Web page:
Periodically, over the last year, I've wasted a day or so screaming at my computer screen about how photos of a McDonald's hamburger failing to rot were not a sign that the food was somehow artificial or dangerous, but, rather, just what happens to meat products and bread when you leave them out in the open air. Think about the last hunk of baguette you didn't finish. Same thing. Basically, the food dries out before it has a chance to rot.
I'd been concocting a scheme to try this out at home, pitting a McDonald's burger against one made at home from free-range beef and organic bread. Luckily for my husband, Serious Eats up and did what I'd merely threatened.
In the picture above: A real,
live rotting McDonald's hamburger. Notice the plastic bag, which traps moisture and prevents the burger from drying out before the mold sets in.
Interestingly, because he ran this experiment with an impressive level of thoroughness, J. Kenji Lopez-Alt figured out that large McDonald's burgers (as opposed to the single-patty Happy Meal size) will, in fact, rot in open air. As will home-made burgers of similar proportion. It's only the small ones that get mummified. His conclusion:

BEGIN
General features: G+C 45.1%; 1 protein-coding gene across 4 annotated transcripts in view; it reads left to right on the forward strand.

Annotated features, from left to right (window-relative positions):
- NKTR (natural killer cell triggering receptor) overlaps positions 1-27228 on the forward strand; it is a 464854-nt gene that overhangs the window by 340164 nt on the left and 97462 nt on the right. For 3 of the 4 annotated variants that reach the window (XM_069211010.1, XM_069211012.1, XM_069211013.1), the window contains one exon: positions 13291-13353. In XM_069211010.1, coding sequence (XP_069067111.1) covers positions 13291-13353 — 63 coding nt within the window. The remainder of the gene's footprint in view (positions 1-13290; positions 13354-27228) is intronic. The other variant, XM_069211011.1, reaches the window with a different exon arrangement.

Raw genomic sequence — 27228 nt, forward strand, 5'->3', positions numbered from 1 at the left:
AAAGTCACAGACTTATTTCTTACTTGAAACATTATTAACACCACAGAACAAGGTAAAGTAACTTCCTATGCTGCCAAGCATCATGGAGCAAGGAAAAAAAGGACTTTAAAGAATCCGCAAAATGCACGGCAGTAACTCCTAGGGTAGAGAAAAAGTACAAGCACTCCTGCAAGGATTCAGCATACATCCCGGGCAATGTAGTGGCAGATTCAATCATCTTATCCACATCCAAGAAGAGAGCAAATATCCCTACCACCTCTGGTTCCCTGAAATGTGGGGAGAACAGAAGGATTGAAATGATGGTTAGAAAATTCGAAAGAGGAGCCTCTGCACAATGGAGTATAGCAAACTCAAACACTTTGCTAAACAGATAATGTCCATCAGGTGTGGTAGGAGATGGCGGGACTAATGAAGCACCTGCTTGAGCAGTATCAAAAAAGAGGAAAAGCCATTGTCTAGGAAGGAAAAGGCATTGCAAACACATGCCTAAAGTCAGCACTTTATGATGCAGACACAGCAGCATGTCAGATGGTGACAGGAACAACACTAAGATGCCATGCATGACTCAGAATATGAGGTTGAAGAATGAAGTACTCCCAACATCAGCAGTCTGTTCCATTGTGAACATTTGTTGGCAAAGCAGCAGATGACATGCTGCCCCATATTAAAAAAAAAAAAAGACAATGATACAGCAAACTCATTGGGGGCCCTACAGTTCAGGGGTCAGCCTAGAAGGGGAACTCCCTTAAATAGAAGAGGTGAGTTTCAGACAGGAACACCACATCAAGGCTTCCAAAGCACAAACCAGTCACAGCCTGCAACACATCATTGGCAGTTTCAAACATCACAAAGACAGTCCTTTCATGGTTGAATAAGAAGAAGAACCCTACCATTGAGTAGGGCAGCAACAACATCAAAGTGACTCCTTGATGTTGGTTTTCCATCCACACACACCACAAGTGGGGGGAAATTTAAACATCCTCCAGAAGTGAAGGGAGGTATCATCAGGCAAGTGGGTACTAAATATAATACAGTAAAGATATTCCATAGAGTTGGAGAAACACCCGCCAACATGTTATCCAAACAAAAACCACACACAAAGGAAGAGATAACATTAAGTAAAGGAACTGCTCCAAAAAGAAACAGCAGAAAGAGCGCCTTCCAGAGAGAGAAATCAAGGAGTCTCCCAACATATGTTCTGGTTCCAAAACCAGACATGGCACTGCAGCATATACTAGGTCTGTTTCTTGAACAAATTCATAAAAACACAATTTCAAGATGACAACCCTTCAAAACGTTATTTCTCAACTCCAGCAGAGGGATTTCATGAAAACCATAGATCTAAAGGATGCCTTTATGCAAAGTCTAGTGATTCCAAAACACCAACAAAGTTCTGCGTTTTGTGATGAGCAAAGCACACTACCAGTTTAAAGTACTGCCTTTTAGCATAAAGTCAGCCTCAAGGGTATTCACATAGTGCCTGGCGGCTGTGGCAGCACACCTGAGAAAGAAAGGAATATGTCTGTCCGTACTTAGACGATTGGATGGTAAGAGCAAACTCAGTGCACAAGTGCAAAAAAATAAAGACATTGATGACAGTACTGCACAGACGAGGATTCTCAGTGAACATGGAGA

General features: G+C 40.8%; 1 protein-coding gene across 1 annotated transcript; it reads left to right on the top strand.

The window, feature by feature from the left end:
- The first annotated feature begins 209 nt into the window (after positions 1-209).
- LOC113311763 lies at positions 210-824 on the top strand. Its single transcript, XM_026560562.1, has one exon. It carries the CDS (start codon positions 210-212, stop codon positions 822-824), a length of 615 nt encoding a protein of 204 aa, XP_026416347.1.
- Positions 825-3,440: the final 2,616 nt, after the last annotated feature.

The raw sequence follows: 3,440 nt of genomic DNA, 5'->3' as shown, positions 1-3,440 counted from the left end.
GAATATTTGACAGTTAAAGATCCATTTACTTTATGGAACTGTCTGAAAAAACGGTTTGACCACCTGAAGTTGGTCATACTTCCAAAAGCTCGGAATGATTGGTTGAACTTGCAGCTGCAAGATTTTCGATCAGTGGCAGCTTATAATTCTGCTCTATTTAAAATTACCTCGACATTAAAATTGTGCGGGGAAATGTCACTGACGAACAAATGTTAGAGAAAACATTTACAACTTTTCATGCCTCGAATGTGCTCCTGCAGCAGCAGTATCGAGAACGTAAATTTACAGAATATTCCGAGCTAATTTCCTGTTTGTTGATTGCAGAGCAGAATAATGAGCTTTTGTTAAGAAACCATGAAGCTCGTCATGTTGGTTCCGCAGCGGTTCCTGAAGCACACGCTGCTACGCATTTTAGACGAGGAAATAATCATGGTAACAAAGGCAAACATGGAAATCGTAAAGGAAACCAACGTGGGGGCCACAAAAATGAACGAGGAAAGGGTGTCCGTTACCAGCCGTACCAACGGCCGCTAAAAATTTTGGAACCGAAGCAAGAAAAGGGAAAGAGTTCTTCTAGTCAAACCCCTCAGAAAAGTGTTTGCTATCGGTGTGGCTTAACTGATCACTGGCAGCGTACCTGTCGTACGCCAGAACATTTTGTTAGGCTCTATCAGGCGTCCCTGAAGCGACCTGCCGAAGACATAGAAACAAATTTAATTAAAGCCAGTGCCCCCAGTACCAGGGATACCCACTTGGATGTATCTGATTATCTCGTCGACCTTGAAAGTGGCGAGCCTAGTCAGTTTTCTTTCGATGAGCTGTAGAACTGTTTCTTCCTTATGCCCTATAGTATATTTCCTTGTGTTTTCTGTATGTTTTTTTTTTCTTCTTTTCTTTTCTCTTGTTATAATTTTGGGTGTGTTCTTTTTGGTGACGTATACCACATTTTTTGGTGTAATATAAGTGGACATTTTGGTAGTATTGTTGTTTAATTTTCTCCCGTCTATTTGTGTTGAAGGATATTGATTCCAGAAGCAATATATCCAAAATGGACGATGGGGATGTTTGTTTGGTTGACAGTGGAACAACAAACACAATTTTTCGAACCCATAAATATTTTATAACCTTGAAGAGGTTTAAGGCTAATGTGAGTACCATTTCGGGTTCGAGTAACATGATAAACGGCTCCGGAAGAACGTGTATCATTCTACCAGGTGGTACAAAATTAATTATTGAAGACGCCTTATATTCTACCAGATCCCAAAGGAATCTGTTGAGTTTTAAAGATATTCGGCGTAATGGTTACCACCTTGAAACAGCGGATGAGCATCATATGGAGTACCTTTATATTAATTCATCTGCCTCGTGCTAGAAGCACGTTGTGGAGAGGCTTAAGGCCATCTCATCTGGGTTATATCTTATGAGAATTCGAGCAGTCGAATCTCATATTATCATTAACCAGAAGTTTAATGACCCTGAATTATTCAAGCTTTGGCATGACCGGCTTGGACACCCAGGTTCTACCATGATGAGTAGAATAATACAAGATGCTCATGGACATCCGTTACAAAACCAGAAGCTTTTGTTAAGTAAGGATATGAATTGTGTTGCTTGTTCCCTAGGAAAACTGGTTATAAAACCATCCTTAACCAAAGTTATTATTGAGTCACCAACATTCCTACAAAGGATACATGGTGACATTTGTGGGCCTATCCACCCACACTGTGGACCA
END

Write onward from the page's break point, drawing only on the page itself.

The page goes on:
The burger doesn't rot because it's small size and relatively large surface area help it to lose moisture very fast. Without moisture, there's no mold or bacterial growth. Of course, that the meat is pretty much sterile to begin with due to the high cooking temperature helps things along as well. It's not really surprising. Humans have known about this phenomenon for thousands of years. After all, how do you think beef jerky is made?
Read the full experiment (includes graphs!) at Serious Eats
Maggie Koerth-Baker is the science editor at BoingBoing.net. She writes a monthly column for The New York Times Magazine and is the author of Before the Lights Go Out, a book about electricity, infrastructure, and the future of energy. You can find Maggie on Twitter and Facebook.